I was listening to the radio this morning and the subject was good VS bad risks. One of the guests shared a story she saw on her local newspaper's police log. (come on, you know you love to read it) On it was a post about a potential child endangerment call. What was the potential danger, two 9 year old kids were riding their bikes in the neighborhood, and a concerned neighbor thought their potential risk and danger being out in the neighborhood was worthy of a 911 call. Oy Vey!!! We are barraged daily with horrific news stories about child predators, school shootings, and facebook friends gone bad. These are crazy making for parents. It makes us want to hold tight to our kids and keep them as safe as we can. Sometimes that holding tight for safety has mixed messages. Often parents say no to giving their teens the independence to safely navigate the world that will soon become their life when they leave home for college. But they give them access to drugs and alcohol in the house and technology that can potentially create addiction, contact with questionable people and way way too much access to cell phones, media and distractions with no supervision. But when their teen asks to take public transportation to go into "the city" parents quake in their shoes and say no.
I am always so shocked when I ask teens to describe their "world" to me. It is a world of being chauffeured by parents to friends houses, activities and parties because many teens now show little interest in getting their license. It is a world of houses and hangouts that never change from week to week. Rarely do I hear teens talk about getting on the "T" to go to "the city." I have talked to a lot of college students who go to schools on suburban campuses who never leave their campus to investigate the wealth of culture and energy that a "city" can provide, even when colleges provide shuttles to the closest public transportation. Somewhere along the way we have scared our teens.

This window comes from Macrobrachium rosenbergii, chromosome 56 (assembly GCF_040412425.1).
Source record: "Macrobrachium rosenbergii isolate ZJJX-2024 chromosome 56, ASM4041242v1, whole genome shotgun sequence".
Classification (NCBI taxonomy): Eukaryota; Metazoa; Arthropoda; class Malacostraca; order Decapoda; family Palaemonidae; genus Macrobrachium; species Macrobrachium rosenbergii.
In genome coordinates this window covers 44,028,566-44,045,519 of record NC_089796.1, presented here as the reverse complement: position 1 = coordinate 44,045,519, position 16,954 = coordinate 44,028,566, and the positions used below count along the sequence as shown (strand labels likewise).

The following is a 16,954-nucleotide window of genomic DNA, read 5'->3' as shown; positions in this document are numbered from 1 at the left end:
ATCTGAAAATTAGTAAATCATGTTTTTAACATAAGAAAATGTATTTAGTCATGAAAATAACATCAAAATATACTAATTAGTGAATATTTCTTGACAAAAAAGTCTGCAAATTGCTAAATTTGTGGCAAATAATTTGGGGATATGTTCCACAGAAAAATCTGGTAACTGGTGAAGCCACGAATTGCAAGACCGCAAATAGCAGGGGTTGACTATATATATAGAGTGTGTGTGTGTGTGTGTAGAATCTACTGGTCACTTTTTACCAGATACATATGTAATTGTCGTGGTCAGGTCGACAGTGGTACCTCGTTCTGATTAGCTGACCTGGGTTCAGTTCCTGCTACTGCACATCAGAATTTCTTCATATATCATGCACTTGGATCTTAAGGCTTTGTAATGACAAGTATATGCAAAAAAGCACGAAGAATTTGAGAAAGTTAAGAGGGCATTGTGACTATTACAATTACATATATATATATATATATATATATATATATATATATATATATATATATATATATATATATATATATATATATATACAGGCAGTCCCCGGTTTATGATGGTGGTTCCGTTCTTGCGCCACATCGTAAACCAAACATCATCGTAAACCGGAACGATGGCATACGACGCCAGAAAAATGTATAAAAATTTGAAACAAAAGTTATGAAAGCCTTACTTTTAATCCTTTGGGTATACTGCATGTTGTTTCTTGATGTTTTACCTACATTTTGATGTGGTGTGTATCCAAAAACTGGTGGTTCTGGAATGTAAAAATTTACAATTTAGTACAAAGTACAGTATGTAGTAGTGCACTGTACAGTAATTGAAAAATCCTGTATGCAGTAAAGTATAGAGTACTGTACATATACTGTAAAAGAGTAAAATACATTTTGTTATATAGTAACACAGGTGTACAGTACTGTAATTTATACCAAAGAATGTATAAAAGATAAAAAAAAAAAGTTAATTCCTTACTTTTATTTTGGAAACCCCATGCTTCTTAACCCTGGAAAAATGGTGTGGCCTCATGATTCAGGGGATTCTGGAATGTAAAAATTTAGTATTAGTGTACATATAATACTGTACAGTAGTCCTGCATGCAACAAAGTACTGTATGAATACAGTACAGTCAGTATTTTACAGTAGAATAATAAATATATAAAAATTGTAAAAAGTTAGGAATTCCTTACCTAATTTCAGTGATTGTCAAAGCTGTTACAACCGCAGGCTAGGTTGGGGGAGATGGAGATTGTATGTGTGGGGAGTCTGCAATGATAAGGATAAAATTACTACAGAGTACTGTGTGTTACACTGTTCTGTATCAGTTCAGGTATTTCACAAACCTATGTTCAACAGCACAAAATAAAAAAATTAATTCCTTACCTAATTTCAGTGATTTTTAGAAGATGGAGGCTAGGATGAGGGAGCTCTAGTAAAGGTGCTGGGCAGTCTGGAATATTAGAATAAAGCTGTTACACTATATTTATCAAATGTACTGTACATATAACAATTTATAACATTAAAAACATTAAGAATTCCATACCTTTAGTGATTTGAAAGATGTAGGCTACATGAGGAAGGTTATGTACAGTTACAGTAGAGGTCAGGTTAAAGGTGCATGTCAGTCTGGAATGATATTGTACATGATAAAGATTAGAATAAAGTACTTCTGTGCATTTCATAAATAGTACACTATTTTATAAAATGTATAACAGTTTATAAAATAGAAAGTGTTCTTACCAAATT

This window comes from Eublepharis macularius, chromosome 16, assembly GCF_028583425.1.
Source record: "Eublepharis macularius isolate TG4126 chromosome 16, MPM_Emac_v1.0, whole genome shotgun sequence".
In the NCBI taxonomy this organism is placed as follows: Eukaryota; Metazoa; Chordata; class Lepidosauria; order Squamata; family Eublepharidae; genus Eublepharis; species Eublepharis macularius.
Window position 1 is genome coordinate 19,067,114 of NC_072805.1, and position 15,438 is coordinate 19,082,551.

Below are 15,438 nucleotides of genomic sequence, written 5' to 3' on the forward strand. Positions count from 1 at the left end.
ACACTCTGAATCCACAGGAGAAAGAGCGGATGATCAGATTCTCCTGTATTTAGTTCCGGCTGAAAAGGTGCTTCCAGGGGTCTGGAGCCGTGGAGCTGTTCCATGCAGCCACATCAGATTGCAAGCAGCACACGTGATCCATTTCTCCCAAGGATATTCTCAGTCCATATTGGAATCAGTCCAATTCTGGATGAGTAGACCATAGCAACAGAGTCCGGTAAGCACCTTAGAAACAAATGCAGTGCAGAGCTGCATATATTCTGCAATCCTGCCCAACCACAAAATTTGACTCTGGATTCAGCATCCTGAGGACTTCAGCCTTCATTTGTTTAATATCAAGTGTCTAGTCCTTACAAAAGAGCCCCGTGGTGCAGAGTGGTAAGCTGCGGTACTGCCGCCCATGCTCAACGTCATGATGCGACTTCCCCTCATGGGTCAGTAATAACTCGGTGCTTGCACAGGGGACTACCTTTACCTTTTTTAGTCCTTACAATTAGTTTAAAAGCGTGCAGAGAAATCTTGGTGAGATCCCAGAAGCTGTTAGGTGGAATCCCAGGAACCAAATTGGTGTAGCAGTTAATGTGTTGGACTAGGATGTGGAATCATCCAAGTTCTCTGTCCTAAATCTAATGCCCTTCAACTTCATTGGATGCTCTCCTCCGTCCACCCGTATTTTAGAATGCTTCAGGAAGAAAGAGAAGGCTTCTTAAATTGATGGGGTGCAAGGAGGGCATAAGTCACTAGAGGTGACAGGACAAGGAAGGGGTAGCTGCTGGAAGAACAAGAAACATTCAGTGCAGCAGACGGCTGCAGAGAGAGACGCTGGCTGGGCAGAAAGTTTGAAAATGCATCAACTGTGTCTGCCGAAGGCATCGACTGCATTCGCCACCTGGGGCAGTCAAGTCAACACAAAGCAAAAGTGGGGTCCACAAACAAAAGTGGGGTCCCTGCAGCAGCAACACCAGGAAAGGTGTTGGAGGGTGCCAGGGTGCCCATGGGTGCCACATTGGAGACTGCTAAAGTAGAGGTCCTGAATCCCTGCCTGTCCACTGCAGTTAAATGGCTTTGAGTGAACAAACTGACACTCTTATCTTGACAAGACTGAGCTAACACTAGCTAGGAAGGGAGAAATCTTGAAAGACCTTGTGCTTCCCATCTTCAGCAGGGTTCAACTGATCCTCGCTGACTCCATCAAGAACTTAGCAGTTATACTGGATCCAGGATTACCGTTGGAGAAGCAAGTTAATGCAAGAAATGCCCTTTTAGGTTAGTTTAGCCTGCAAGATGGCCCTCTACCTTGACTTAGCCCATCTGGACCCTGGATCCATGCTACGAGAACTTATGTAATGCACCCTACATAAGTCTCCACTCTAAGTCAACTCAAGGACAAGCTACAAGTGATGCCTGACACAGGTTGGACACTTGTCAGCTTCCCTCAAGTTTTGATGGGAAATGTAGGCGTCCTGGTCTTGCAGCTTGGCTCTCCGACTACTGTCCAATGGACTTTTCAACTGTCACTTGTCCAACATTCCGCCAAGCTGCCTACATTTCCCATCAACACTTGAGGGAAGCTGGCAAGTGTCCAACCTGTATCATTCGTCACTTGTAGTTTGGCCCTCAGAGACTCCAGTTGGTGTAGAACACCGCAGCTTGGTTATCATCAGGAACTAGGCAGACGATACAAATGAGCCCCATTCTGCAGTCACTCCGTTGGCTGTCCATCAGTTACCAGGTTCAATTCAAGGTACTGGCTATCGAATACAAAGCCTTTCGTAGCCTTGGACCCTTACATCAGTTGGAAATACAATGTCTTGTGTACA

Taking risks, safe ones mean doing something new and challenging. It means figuring out directions, destinations, and making decisions without knowing the outcome. When is the last time your teen came to you for permission to do something like that. When my daughter was a senior in high school her group of friends wanted to go on a vacation after graduation together. My daughter asked if she could go. My answer was if you have the money and the will, go for it. I remember many of the parents wanted and did take over the planning of the trip for these girls, suggesting destinations, getting them the best price, finding the best airline etc. There was even a "parent meeting" to discuss the trip. Always the rebel, I refused to go. What is the point of an adventure, or can you even call it an adventure, if mommy and daddy do all the planning.What lessons are learned?
I remember my own post-high school graduation vacation I took with my 8 best friends. The planning was actually more fun than the week we had in Hyannis. Looking for the cottage, doing comparative pricing, and deciding which cape destination had the potential for the most boys took months of planning. And when we opened the door that June day to our very own cottage rental we felt euphoric. We had planned and talked and argued for months, and now here we were.
Encourage your teen to take safe risks, to venture out of their comfort zone without your help. The confidence and competence they will feel and take away is worth it....for both of you.